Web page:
Musings on Photography


Posted in digital printing by Paul Butzi on March 20, 2008

When I was printing in the wet darkroom, it was pretty rare that the final print (aka the ‘fine’ print, as opposed to the ‘work’ print) was more or less straight. In the beginning, in fact, each print was a pretty amazing set of adjustments as I sought to get the print to look ‘right’.

Then I developed a way to get really fine control of contrast when printing on VC paper. And it turned out that this one simple change made a major difference in how much work was required for each print. I developed an efficient way to get the base exposure and contrast exactly right, and the amount of work dropped off substantially. I still made a lot of local adjustments to exposure and contrast, but the number of those adjustments really dropped off.

And when I switched to digital printing, it seems like I took a bit of a setback on that score. I look at the photoshop files for my earliest digital printing efforts, and there are a lot of steps in there. I’m amazed, actually, that there were so many. Part of the problem was that I was taking my wet darkroom technique and translating it directly into the digital world. Lots of burning and dodging with soft light layers.

And now, it seems, I’ve hit a stage where much of the work gets done in the earliest phase – setting the overall curve. Each image now gets a curve layer that covers the entire image as a very first step, and I generally spend two or three minutes getting that curve just right for the majority of the image. And again, I’ve noticed that by investing the time in this step up front, I cut the amount of time it takes (and the number of layers needed) to finish the print substantially.

In fact, the curve tool (and masks on the curve layers) are probably my primary way of adjusting images. I have lots of fairly tweaked images that have quite a few curve layers adjusting different areas of the image.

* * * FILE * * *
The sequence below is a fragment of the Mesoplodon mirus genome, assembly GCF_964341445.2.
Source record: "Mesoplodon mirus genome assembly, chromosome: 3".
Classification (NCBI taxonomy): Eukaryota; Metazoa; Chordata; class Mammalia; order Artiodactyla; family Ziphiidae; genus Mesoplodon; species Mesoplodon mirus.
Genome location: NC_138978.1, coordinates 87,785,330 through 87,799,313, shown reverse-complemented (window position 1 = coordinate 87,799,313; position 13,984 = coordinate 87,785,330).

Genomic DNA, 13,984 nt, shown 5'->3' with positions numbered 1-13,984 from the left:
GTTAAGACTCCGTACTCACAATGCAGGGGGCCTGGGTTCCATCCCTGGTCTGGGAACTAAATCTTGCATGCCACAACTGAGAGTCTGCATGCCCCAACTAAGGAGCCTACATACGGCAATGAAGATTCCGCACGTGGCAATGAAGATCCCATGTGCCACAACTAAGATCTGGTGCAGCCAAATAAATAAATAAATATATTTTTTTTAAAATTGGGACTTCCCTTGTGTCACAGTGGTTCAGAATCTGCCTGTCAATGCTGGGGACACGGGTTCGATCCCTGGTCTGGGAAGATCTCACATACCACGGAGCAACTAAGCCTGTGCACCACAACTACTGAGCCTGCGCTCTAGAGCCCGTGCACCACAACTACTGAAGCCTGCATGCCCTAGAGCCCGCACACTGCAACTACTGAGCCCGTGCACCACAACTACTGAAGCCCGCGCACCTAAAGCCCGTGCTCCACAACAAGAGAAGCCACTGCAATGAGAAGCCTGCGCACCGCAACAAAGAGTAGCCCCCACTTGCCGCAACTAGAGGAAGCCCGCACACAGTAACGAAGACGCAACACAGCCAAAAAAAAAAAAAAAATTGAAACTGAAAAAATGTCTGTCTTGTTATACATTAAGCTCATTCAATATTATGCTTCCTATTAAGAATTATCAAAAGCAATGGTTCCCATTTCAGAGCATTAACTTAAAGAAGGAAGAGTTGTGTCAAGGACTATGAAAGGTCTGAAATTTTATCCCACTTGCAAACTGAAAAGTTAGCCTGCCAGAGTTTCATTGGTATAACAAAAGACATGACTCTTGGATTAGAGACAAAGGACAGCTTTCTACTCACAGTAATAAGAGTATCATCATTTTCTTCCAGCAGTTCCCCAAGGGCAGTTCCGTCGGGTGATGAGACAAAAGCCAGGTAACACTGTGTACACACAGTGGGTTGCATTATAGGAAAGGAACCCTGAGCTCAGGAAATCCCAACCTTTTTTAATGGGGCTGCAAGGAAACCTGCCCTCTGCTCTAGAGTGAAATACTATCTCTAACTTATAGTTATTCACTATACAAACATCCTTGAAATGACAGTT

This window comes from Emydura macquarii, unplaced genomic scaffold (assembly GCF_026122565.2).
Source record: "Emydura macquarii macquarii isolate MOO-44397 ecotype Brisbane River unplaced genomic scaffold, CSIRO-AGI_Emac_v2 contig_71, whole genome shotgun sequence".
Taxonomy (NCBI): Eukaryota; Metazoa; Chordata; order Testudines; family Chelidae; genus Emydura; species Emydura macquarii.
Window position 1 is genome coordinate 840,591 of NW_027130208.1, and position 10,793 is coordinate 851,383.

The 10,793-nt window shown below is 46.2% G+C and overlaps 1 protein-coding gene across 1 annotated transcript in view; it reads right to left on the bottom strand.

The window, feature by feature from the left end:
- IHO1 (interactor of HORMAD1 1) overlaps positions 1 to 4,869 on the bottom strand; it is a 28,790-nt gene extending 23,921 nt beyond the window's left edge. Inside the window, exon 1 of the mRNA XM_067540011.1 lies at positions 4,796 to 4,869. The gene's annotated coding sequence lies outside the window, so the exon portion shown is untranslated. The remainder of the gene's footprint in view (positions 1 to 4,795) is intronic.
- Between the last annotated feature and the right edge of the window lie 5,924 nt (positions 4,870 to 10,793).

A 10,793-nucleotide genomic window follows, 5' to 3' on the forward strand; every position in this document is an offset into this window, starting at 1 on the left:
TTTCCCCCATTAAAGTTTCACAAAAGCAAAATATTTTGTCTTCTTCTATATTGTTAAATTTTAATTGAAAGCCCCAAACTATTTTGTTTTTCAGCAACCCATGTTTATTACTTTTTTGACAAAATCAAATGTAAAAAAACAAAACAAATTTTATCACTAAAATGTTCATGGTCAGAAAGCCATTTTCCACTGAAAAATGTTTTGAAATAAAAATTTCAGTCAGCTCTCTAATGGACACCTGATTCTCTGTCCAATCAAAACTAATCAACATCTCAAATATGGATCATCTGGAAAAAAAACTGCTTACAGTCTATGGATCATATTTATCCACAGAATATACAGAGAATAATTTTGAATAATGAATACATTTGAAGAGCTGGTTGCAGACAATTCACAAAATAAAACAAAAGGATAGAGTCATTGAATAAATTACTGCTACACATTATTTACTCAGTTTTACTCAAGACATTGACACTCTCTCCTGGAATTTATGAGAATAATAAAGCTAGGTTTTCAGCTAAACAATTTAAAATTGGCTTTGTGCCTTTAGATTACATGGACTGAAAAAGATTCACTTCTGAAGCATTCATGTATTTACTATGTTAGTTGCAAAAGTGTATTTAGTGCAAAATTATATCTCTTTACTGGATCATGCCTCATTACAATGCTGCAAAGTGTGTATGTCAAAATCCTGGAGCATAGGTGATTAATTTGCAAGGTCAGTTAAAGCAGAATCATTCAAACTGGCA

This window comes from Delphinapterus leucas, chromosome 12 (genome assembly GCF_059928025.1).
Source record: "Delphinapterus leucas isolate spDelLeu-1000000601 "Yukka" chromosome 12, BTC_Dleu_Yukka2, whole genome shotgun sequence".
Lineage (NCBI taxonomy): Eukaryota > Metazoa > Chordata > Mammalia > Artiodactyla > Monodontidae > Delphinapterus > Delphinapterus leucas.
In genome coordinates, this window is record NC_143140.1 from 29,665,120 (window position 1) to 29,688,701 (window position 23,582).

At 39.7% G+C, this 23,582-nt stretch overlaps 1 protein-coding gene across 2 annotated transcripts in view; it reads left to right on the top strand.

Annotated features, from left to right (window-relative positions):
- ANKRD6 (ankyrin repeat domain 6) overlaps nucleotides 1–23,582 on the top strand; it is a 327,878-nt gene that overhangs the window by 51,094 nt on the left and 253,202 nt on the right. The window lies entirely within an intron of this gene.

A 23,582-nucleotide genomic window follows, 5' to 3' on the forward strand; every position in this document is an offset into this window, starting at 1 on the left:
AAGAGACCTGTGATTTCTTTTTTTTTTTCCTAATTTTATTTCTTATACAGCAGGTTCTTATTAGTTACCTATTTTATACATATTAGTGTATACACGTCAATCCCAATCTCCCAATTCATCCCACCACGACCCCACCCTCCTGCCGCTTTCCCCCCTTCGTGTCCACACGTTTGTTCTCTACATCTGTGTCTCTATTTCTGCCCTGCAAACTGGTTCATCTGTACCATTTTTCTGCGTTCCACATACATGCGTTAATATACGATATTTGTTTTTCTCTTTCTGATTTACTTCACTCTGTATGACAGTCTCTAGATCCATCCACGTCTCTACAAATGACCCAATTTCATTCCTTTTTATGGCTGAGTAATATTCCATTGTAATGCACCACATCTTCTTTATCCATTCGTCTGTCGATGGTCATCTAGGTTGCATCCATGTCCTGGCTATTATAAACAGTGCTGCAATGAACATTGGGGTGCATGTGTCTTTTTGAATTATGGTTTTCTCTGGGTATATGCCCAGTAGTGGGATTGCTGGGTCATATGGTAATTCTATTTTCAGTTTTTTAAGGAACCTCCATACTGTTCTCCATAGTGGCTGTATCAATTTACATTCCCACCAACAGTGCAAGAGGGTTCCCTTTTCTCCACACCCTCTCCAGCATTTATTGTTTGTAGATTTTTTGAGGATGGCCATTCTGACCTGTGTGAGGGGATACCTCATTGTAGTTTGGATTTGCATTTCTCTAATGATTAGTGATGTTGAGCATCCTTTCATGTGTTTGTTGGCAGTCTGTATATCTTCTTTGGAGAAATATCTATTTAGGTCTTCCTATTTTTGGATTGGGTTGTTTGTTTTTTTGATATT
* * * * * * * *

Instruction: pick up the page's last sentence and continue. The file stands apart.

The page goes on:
I don’t know if this is common or not. There are lots of ways, in the digital world, to get to the same endpoint. But this setting of the overall curve as the very first step seems to have been the big step forward in my digital printing.

6 Responses

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  1. Dave Kosiur said, on March 20, 2008 at 11:20 am

    I agree that editing photos in Photoshop (or Lightroom) doesn’t have to be be very involved. Setting levels and a curve (as Adjustment Layers) for a image often seems to be just about all that’s needed for many images. In fact, doing these adjustments in ACR obviates any involved processing in Photoshop.

    A bit of sharpening helps, too, but I assume you’re doing that as you prepare for printing. Do you use any “capture sharpening”, either in ACR or Photoshop?

  2. Colin Griffiths said, on March 20, 2008 at 12:56 pm

    You are spot on. I find that if my layer pallet starts to get full of complicated masks and adjustments I’ve usually got myself in a convoluted spirol. It’s then time to ditch them all and start again. I have to remind myself “keep it simple stupid!” Less is more.

  3. Christoph Hammann said, on March 21, 2008 at 1:12 am

    Same procedure here. I think all we’re doing with that first curves layer is imitating the characteristic curve of the photo paper.

  4. Frank Armstrong said, on March 21, 2008 at 7:26 am

    Amen, Brother! Curves is where it’s at. But I find it the hardest of all the basic image adjustments to teach. And I see that as a direct results of lack of “film” training. If you have any inkling of what a H&D curve is/was…..well you get my point.


  5. Niels said, on March 21, 2008 at 9:57 am

    I also agree that curves process is one of the first with the first global and then local approach to creating images.

    For some of my photos that might be take-to-print type images and especially those taken outdoors with strong contrast, I like to insert 2 versions of the RAW file as smart-object layers. This gives me the flexibility to fine-tune through the use of masks, Exposure, Colour/Sat, Hue for different scene effects later on, after I am in the editing process. It is a memory hog, as each layer is the size of the RAW file but I do enjoy the new editable features it provides.

    At times I like to change the temperature of either the lighter or darker parts of an image and I am not locked-in by base Photoshop layer the original RAW settings and noise problems with correcting later on.

    Niels Henriksen

  6. Doug Stockdale said, on March 21, 2008 at 10:35 am

    I will also agree that my second adjustment layer (after the inital sharpening layer) is a curves layer with PSCS3, which also takes care of any needed level changes. That brings in most of the global print adjustments that I need with one adjustment layer. Then it is time to look and decide what and if local adjustment tweaks (layers) are needed. Most times, not.

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